Prestige and Fame

Number eight is such a beautiful vibrant green color. I like it because it is interesting to look at and is an eye popping addition to anything imaginable. The green is bright and deep but I would not describe it as neon or dark green. It is also extremely attractive due to the fact that it has a serious, down-to-earth attitude weaved into the greenish tones. This is the kind of green that has a job to do and will get it done against all odds. I much prefer such a shade of green than the wobbly kinds that lack any substance or solidity. Green of this sort is highly intellectual and prestigious. If I were to compare the green itself to a commonly seen green, I might liken it to the shade of green on the John Deere logo or of a luscious, well-cared for front lawn. From now on, when I say “green” I am referring specifically to this particular shade and tone of green.

The number eight is green at its very core and green is eight at its very core. You cannot separate the two. I cannot fathom to think about the number eight without green, let alone think of it as a different color altogether. This is unlike many other numbers like the number nine, which much be a certain shade and brightness but whose exact color may change with the context. Not so with eight. Not only is eight special in that it has an exact set-in-stone color, but it is one of only two or three numbers where such a statement can be flip flopped.  By that I mean that I cannot think of green without the number eight. They are completely interchangeable.

Eight is a larger number and therefore requires that it be thought of in a prestigious way. But it is also the lowest value of the larger numbers. The shape of the number is continuous and rounded. The rounded nature of the number along with its unique value adds to the vibrancy is the green it carries. It is also continuous when you write the number which adds to the determined and serious attitude it displays. Eight is the number of the suite and tie.

I really admire the attitude and personality of eight.  I think a person would do well to learn from it. It’s a lot like the quote by Thomas A. Edison, “The three things that are most essential to achievement are common sense, hard work, and stick-to-it-iv-ness”.  That’s what eight is all about. It is the person who works hard and holds the right to be proud of where they end up because they got there by their own efforts, not by luck, politics, or another’s help. What is there to be proud of when what you are proud of has been handed to you on a silver platter?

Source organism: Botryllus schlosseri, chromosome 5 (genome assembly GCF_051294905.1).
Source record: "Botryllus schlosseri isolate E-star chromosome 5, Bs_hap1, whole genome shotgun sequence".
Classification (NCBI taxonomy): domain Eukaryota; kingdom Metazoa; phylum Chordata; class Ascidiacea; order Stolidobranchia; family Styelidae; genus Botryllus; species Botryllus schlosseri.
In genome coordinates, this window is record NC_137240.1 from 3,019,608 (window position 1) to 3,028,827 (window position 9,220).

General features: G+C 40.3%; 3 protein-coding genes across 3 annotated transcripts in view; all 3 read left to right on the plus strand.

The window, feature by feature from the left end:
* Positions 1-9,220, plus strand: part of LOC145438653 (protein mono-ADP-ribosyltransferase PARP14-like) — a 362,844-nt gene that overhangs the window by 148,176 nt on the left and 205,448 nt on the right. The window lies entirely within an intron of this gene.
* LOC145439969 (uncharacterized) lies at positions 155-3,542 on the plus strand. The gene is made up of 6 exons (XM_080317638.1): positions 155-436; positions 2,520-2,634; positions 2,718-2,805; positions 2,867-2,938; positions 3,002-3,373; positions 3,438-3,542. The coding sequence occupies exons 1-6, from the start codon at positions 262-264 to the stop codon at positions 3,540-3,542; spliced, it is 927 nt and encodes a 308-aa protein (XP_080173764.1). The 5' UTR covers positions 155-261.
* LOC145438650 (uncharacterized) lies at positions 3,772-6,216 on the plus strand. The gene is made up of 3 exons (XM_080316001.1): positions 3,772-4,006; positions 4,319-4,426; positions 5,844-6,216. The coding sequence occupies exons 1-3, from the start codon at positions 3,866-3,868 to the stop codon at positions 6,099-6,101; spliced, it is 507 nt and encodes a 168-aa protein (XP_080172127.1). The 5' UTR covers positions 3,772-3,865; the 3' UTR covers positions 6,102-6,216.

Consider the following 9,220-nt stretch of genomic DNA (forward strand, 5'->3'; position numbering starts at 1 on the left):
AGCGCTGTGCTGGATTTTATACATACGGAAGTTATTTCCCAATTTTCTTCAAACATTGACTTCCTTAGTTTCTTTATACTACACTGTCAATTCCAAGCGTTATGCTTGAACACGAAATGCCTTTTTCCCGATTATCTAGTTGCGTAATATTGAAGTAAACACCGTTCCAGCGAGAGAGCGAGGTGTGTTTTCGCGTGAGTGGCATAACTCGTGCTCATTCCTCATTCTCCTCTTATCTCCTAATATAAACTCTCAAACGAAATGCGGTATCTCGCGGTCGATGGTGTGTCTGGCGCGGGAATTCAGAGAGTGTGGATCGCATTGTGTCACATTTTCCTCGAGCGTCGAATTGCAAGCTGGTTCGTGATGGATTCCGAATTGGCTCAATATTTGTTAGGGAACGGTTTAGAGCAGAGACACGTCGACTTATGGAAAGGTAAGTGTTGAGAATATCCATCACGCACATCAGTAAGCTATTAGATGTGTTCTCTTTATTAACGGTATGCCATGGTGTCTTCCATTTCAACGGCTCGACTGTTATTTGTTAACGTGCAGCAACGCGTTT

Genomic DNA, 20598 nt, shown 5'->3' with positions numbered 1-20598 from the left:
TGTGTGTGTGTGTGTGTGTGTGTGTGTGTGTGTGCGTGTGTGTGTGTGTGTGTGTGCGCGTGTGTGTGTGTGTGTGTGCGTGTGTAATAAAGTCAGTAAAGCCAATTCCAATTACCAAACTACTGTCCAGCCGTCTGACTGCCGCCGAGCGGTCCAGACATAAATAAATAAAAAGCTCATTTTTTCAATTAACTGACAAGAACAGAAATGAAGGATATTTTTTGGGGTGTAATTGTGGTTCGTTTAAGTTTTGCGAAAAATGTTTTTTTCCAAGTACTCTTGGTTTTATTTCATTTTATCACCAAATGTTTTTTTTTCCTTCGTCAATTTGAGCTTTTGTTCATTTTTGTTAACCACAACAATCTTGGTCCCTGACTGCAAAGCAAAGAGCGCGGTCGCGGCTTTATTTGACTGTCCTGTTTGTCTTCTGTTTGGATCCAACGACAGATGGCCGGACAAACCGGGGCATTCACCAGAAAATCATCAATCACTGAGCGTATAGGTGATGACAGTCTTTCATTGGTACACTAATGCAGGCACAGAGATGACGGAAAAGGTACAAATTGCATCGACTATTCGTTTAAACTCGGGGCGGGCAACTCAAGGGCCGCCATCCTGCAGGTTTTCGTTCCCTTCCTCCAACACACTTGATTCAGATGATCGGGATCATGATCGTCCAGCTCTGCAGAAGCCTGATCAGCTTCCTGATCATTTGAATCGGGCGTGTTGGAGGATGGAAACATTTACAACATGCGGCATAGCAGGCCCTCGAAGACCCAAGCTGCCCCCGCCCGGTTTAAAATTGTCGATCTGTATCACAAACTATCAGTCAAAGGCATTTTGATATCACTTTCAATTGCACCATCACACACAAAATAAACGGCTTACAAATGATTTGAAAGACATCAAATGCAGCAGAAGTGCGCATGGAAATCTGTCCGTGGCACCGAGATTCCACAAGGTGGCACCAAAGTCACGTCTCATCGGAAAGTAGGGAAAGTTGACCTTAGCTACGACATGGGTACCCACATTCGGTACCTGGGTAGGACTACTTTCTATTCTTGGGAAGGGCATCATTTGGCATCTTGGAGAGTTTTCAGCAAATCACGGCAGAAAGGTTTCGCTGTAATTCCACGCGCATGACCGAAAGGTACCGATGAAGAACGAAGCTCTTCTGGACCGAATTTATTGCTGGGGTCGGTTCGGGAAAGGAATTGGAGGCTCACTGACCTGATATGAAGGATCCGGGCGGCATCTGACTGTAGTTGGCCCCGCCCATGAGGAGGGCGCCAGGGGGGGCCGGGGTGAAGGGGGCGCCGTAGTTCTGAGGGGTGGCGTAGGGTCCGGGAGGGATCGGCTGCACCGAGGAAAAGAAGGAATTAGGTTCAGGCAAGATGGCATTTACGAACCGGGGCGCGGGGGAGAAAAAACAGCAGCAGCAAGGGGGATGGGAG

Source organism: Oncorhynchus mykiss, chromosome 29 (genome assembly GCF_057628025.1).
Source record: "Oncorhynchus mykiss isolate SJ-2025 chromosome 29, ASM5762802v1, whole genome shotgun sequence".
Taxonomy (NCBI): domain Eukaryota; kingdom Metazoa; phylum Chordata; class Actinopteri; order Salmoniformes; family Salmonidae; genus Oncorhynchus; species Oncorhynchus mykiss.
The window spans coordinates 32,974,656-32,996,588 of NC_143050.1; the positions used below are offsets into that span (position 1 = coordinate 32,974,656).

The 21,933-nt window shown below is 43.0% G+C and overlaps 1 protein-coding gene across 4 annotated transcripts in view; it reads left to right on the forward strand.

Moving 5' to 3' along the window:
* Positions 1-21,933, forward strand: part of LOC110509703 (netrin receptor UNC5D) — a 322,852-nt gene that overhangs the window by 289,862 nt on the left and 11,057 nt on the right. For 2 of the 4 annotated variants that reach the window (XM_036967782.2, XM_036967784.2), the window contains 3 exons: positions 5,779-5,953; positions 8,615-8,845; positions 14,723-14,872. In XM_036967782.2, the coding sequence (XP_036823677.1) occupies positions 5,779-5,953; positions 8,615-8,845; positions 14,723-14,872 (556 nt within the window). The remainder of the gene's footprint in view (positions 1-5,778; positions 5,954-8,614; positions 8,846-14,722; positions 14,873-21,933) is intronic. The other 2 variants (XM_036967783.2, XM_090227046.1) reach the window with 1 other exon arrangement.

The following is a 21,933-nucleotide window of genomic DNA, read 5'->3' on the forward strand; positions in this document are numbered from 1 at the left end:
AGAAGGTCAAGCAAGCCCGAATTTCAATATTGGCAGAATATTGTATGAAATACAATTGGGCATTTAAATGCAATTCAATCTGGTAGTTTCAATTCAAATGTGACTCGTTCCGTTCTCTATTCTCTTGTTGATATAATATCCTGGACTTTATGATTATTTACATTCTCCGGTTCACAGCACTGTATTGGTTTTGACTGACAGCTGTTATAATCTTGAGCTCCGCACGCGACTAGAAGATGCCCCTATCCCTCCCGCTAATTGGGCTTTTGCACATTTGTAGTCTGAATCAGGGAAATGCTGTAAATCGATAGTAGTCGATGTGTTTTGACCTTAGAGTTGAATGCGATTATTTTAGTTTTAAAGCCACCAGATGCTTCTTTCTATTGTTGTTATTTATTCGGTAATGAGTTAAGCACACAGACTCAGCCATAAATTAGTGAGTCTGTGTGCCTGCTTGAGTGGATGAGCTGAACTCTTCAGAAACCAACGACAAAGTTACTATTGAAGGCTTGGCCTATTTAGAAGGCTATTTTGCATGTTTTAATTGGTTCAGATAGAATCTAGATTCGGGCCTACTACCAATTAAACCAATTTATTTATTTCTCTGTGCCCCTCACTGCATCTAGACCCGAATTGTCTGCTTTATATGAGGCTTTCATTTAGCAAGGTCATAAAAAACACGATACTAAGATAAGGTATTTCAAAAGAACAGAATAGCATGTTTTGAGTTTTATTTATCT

However, eight can also be a slippery slope. Eight often forgets where to put priorities. It wants to function by itself apart from all the other numbers; but what fun is an equation that contains only one number? It will go nowhere. Eight can be a very dangerous number to fall into the trap of isolation because it is so prestigious that once it has been isolated, it may not realize right away that deterioration is taking place. Often, by the time this revelation comes to be, the damage is nearly irreversible. Sure, the greenish number is still every bit as prestigious and glamorous as before, but the focus has been shifted to self-meaningful priorities. Every number will find its purpose from a source outside itself. Eight may be prone to forget this because the luscious prosperity resulting in all that hard work has a way of lying to its creator; making one believe that the creator can rely entirely on the creation for meaning and purpose.  This then leads to a fruitless quest for satisfaction and fulfillment.

The best summary of the number eight that I can think of is the well-known saying, “The grass is always greener on the other side of the fence”. This is first because of the obvious connection between the color eight and the number green. Second, healthy green grass requires hard work and is often a source of pride once achieved. Third, eight has a way of always wanting something better. The saying that grass is always greener on the other side of the fence implies that the individual pondering his neighbor’s yard has a patch of his own grass but is constantly comparing it to others even though his is probably perfectly fine. He has every right to be proud of his own work but cannot because no matter how green his yard becomes, he will always see the other yard as greener.

Eight is an essential part of a successful life, but it must be used carefully and well-balanced with other numbers.


One thought on “Prestige and Fame

  1. Thats so cool! For one very well crafted. Two i so agree witht the color chose for green, with you pointing it out,i can see what you mean. Thanks for sharing this with me. Cant wait tell the next one! Also it helps that this shade of green you have described is close to my favorite shade. Thanks once again for sharing.

    Liked by 1 person

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